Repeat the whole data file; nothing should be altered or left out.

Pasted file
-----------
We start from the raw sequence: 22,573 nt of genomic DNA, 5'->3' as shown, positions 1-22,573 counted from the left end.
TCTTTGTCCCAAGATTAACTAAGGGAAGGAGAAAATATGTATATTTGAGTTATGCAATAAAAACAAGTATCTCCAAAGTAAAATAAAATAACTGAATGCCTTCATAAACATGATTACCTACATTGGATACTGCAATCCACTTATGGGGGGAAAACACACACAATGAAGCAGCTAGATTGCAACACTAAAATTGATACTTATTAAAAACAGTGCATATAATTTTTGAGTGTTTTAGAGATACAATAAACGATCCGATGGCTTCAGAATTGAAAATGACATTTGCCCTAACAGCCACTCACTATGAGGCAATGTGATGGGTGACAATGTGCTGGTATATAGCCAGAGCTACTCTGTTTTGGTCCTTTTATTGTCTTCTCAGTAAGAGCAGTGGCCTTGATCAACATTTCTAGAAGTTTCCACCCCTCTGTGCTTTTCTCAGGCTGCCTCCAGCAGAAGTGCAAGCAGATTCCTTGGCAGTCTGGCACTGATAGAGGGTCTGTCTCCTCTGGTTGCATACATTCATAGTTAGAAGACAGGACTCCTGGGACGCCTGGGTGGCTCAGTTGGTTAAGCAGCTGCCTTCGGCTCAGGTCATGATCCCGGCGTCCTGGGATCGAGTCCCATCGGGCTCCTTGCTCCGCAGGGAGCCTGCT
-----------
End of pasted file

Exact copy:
We start from the raw sequence: 22,573 nt of genomic DNA, 5'->3' as shown, positions 1-22,573 counted from the left end.
TCTTTGTCCCAAGATTAACTAAGGGAAGGAGAAAATATGTATATTTGAGTTATGCAATAAAAACAAGTATCTCCAAAGTAAAATAAAATAACTGAATGCCTTCATAAACATGATTACCTACATTGGATACTGCAATCCACTTATGGGGGGAAAACACACACAATGAAGCAGCTAGATTGCAACACTAAAATTGATACTTATTAAAAACAGTGCATATAATTTTTGAGTGTTTTAGAGATACAATAAACGATCCGATGGCTTCAGAATTGAAAATGACATTTGCCCTAACAGCCACTCACTATGAGGCAATGTGATGGGTGACAATGTGCTGGTATATAGCCAGAGCTACTCTGTTTTGGTCCTTTTATTGTCTTCTCAGTAAGAGCAGTGGCCTTGATCAACATTTCTAGAAGTTTCCACCCCTCTGTGCTTTTCTCAGGCTGCCTCCAGCAGAAGTGCAAGCAGATTCCTTGGCAGTCTGGCACTGATAGAGGGTCTGTCTCCTCTGGTTGCATACATTCATAGTTAGAAGACAGGACTCCTGGGACGCCTGGGTGGCTCAGTTGGTTAAGCAGCTGCCTTCGGCTCAGGTCATGATCCCGGCGTCCTGGGATCGAGTCCCATCGGGCTCCTTGCTCCGCAGGGAGCCTGCT